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Expect several courses, all with hearty mountain ingredients, such as venison, wild boar and seasonal vegetables served up in fusion style (smoked salmon and gyojya garlic, venison with sansho pepper).

You’re in Japanese wine country here, so why not opt for a trio of local Yamanashi wines, each perfectly paired with a dish?

9pm

Back up to the Cloud Terrace for a concert: half an hour of live music from a different performer every night.

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Tempted by a nightcap around the bonfire? Then choose from a wide range of Japanese whiskies at the popup TAKIBI bar.




6.50am

Yes, it’s an early rise, but the morning is the best time to catch Fuji cloud-free. You’ll be driven down to Lake Kawaguchi to take to the water in a canoe.

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And with a little luck, you’ll get to contemplate the mythical image of Fuji reflected in the water!

9am

Back in your room, breakfast is served on your balcony. Under the gaze of Fuji, you’ll fuel up on freshly-baked bread, seasonal jams, yoghurt, omelette and sausage.

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10am

Time to discover your surroundings!

How about a stroll in Oishi Park, a flower-lined promenade at the foot of HOSHINOYA Fuji. The lakeside promenade here is amass with cherry trees, making it a must in spring.

If you’re feeling adventurous, you can trek through the foothills of Fuji on horseback. From the Aokigahara Jukai forest, you’ll ride up to 1165m (3822 ft), where the plateau of Koyodai offers commanding views of Fuji-san.

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If hiking is your thing, you’re spoiled for choice. From just near the resort, a forest path leads up endless switchbacks to the Shindou Pass, where you’ll be rewarded by stunning vistas of Fuji and Lake Kawaguchi.

Alternatively, simply relax at the resort. Make your own pizza lunch at the Cloud Kitchen, an outdoor space among the trees complete with a wood-burning stove.

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Then lie back and linger over the picture-perfect views of Japan’s most iconic mountain.

2 alternative spring destinations

Imagine walking through fresh green pastures on volcanic hillsides, a magnificent carpet of pale pink azalea at your feet and views of wispy smoke rising from conical peaks in the distance. Or sailing down a river lined on both sides with pink sakura from the comfort of a traditional hand-paddled houseboat.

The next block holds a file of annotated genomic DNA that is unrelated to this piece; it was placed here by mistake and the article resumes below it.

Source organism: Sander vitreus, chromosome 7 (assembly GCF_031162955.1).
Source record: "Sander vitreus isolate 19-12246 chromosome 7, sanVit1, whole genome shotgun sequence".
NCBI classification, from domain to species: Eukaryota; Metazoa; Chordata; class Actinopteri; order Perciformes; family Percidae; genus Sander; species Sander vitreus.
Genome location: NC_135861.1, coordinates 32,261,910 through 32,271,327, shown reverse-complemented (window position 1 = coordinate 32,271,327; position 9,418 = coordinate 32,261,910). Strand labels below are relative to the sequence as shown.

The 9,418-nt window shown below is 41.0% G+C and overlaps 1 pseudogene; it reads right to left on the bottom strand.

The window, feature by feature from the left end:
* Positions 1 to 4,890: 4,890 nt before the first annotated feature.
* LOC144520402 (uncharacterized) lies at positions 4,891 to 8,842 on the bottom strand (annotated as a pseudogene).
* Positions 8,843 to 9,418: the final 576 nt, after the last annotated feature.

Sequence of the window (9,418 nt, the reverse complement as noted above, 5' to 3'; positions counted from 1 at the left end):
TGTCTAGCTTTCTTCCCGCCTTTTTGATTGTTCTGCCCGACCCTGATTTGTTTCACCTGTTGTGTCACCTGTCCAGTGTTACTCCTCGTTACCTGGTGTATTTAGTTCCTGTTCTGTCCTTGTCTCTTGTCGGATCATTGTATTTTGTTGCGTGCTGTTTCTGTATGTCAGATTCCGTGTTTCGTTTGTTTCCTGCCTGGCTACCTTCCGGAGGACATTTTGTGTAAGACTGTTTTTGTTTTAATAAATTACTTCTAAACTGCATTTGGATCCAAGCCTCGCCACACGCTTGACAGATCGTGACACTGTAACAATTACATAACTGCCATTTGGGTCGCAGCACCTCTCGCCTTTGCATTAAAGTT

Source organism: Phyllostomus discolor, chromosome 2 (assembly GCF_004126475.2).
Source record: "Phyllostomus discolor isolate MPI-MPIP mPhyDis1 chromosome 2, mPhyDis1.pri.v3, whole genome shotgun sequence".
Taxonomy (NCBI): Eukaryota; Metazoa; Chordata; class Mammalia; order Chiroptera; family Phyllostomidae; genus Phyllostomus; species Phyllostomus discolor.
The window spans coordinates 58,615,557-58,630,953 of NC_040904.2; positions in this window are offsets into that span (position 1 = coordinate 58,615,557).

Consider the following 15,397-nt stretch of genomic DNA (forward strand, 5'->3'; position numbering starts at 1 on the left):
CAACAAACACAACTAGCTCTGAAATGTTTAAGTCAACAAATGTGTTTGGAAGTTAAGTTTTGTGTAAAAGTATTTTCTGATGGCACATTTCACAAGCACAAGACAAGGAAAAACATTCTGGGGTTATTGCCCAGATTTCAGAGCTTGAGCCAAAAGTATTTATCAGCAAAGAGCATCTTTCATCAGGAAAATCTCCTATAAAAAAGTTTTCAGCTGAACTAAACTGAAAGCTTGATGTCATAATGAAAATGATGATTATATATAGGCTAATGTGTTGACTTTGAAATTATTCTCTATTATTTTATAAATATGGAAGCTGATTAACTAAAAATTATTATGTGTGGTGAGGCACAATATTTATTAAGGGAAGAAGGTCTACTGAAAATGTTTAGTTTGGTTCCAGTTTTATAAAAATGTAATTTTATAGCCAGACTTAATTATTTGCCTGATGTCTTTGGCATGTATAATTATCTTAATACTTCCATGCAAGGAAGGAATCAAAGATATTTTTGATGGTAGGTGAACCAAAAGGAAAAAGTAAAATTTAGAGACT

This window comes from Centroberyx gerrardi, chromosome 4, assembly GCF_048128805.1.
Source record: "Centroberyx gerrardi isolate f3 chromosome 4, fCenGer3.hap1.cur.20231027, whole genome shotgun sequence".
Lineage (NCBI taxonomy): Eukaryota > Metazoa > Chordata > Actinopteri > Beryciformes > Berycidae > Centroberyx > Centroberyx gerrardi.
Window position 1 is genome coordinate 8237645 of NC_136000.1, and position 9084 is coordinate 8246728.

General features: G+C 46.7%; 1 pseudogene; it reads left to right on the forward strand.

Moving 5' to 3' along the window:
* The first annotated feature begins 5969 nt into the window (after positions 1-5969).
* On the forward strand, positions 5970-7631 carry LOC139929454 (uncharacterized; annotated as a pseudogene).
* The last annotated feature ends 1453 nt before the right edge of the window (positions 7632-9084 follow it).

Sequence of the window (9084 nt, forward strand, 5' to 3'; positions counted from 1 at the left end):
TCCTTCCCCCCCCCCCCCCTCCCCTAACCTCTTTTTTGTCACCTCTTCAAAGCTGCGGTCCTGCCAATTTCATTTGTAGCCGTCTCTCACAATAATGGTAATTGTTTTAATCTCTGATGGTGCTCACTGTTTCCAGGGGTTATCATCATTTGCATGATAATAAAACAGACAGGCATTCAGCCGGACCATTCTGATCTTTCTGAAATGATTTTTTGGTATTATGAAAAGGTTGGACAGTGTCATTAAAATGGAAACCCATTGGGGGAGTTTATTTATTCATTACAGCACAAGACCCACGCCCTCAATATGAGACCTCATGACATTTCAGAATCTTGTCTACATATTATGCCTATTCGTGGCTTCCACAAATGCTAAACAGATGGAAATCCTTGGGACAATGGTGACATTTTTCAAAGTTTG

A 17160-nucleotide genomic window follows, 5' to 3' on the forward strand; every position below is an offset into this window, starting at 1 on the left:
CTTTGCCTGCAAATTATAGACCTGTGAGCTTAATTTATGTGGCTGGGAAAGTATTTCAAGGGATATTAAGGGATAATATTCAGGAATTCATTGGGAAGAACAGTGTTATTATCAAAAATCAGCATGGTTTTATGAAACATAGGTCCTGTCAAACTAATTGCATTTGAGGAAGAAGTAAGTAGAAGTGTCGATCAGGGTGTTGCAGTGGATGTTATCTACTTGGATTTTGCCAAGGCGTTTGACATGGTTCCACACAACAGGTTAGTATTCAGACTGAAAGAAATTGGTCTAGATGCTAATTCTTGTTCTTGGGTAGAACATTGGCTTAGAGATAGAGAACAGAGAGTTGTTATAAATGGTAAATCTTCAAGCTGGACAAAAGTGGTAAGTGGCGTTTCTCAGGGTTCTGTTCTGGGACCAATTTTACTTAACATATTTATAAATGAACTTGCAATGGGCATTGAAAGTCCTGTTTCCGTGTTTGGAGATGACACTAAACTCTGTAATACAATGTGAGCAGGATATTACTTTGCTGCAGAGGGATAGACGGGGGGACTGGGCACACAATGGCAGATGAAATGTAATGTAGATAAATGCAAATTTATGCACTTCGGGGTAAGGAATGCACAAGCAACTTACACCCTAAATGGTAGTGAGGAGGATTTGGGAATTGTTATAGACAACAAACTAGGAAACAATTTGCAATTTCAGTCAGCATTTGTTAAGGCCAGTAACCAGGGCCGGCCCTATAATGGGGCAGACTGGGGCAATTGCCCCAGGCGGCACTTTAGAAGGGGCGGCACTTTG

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Easily accessible from Tokyo by plane or train, the regions of Aso and Kaga offer an alternative take on spring rejuvenation, closer to nature and far from the seasonal crowds.

Rampant reawakening in Aso

Spring is one of the most fascinating times to visit the region of Aso in Kyushu, Japan’s southern island. The area’s volcanic landscapes transform from golden grasslands to black wastelands following the grass-burning tradition of noyaki, and then quickly take on fresh green hues dotted with swathes of ebullient Alpine flowers.

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Nestled in the heart of the Aso-Kuju National Park, Hoshino Resorts KAI Aso offers a prime location to experience this seasonal transformation.

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This luxury ryokan is composed of stylish private villas, each with its own outdoor hot spring bath, and stands just 3 miles from a major trailhead – the starting point for exploring the stunning scenery of this beautifully-preserved wilderness.

Shrouded in pink blooms

One of the most iconic images of Kyushu in the spring is the tapestry of fresh pink and purple flowers weaved into green hillsides. These are Kyushu azaleas, a unique variety of the shrub known as miyamakirishima in Japanese, meaning “azalea that blooms high in the mountains.”